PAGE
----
This year’s Sundance Film Festival is taking Hollywood insiders by surprise as several distributors have gone on pricey spending sprees, with films flying off the shelves faster than festival goers can say “Pete Davidson is at Tao!”
As of Monday afternoon, three Sundance entries had sold for eight figures: Amazon Studios paid $13 million for Mindy Kaling’s “Late Night” shortly after its Friday premiere, then threw down $14 million in a worldwide deal for the fact-based Adam Driver-Jon Hamm political thriller “The Report.”
And New Line is nearing a $15 million-plus deal for Gurinder Chadha’s “Blinded by the Light,” about a teenager of Pakistani descent who falls in love with Bruce Springsteen’s music in the midst of Margaret Thatcher’s Great Britain.
In addition to the big-spending deals, plenty of other films like Awkwafina’s “The Farewell,” (A24) the Lupita Nyong’o zombie comedy “Little Monsters” (Neon and Hulu), bought Pippa Bianco’s debut film “Share” (A24) and the Riley Keough thriller “The Lodge” (Neon) have all landed healthy seven-figure deals.
“It’s great to see a lot of activity and competition from both streamers and traditional buyers making for an exciting Sundance,” Rena Ronson, Partner and Co-Head of UTA Independent Film Group, told TheWrap.
Valparaiso Pictures’ David Carrico, who executive produced Michael Tyburski’s “The Sound of Silence,” noted that the buying spree may continue as the festival continues — and more films roll out.
“Buyers will pay a serious premium for high quality content that has wide release appeal,” he said. “Aside from the outliers, buyers want fresh original films from filmmakers who have a real voice that can cut through all the noise.”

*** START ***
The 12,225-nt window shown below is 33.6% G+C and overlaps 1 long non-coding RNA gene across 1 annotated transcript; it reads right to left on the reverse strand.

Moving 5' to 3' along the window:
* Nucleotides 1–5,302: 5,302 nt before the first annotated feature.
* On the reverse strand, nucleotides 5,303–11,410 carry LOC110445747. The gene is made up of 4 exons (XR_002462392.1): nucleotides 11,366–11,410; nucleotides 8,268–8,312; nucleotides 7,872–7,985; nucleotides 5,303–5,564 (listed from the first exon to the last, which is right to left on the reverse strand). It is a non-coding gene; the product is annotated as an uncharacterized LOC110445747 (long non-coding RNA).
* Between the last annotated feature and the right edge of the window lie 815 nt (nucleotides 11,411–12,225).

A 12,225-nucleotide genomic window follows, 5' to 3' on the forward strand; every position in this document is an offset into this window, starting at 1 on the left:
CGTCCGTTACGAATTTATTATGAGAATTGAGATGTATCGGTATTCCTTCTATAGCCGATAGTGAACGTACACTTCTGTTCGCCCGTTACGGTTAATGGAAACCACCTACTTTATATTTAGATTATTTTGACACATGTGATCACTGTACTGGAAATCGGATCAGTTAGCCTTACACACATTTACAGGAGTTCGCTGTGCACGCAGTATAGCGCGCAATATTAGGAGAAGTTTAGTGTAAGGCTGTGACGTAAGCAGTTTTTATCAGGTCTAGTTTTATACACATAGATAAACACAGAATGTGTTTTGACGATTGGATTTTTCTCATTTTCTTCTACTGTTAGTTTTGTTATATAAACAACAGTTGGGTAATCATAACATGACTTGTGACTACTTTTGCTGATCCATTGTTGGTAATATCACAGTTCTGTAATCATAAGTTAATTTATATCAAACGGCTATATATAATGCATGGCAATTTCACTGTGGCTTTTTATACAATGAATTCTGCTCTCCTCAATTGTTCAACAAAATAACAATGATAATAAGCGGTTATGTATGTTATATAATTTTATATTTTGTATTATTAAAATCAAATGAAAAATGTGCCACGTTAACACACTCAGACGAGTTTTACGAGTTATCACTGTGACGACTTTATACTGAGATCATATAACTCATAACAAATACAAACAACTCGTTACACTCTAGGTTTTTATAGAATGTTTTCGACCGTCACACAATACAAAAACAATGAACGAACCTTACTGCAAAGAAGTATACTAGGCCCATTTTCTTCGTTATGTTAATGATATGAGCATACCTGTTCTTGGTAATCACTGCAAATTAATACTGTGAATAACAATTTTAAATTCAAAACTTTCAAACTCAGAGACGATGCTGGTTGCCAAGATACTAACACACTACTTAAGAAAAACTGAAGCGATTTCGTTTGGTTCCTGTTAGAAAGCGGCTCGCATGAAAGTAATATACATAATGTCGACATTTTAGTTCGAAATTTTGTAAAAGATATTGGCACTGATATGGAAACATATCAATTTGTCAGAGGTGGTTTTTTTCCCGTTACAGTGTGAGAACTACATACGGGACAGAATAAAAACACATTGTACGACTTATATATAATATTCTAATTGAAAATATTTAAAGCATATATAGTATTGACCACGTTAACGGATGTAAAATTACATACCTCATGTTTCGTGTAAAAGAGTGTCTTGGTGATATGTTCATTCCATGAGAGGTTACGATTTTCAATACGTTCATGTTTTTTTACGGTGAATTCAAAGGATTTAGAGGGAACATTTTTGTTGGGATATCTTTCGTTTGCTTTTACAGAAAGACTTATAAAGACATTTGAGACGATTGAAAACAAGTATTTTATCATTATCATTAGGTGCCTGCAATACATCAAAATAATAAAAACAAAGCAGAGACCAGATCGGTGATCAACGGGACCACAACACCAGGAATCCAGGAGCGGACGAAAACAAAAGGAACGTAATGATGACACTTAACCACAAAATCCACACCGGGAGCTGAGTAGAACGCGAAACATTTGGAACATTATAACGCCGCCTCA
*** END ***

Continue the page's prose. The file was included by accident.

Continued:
Heading into the festival, many insiders thought it would likely be a healthy market, but said there likely wouldn’t be the kind of big price tag purchases that have happened at past festivals. And many wondered if the streaming giants would resume the free-spending ways of several years ago.
Amazon, which bought “The Big Sick” for $12 million two years ago and grew it into a $42.9 million art-house hit and awards darling, was mostly quiet last year.
While Amazon has made big statement with two big buys, streaming rival Netflix has so far spent most of its energies promoting projects already in its stable, like Jake Gyllenhaal’s art-world satire “Velvet Buzzsaw” and Chiwetel Ejiofor’s directorial debut “The Boy Who Harnessed the Wind.”
“We’re curious as to what Netflix does, as I’m sure everyone else is,” Carrico said.
Many buyers have expressed enthusiasm for some of the directorial debuts playing at the festival. “People are excited about the arrival of several first-time filmmakers with genuinely unique voices,” Carrico said, citing Rashid Johnson’s “Native Son,” which sold to HBO; Alejandro Landes’ “Monos,” picked up by Neon; Joe Talbot’s “Last Black Man in San Francisco,” and Alma Har’el’s “Honey Boy.”
Still, several of the smaller indie distributors have been reluctant to pull out their checkbooks so far. “We look for quality, star-driven commercial fare at Sundance which is in line with our business model,” Saban Films president Bill Bromiley told TheWrap. “We’ve seen some quality product this year, although in some instances the commercial prospects have been limited.”
Time will tell whether distributors’ big bets on this year’s Sundance films will pay off.
After all, last year Neon and AGBO production company bought “Assassination Nation” for a whopping $10 million — then saw it sputter at the box office, grossing just $2 million domestically.
And three years ago, Fox Searchlight paid $17.5 million for Nate Parker’s historical drama “The Birth of a Nation,” which is believed to be the highest sum ever paid for a film at the festival. (The film topped out at $15.9 million domestically.)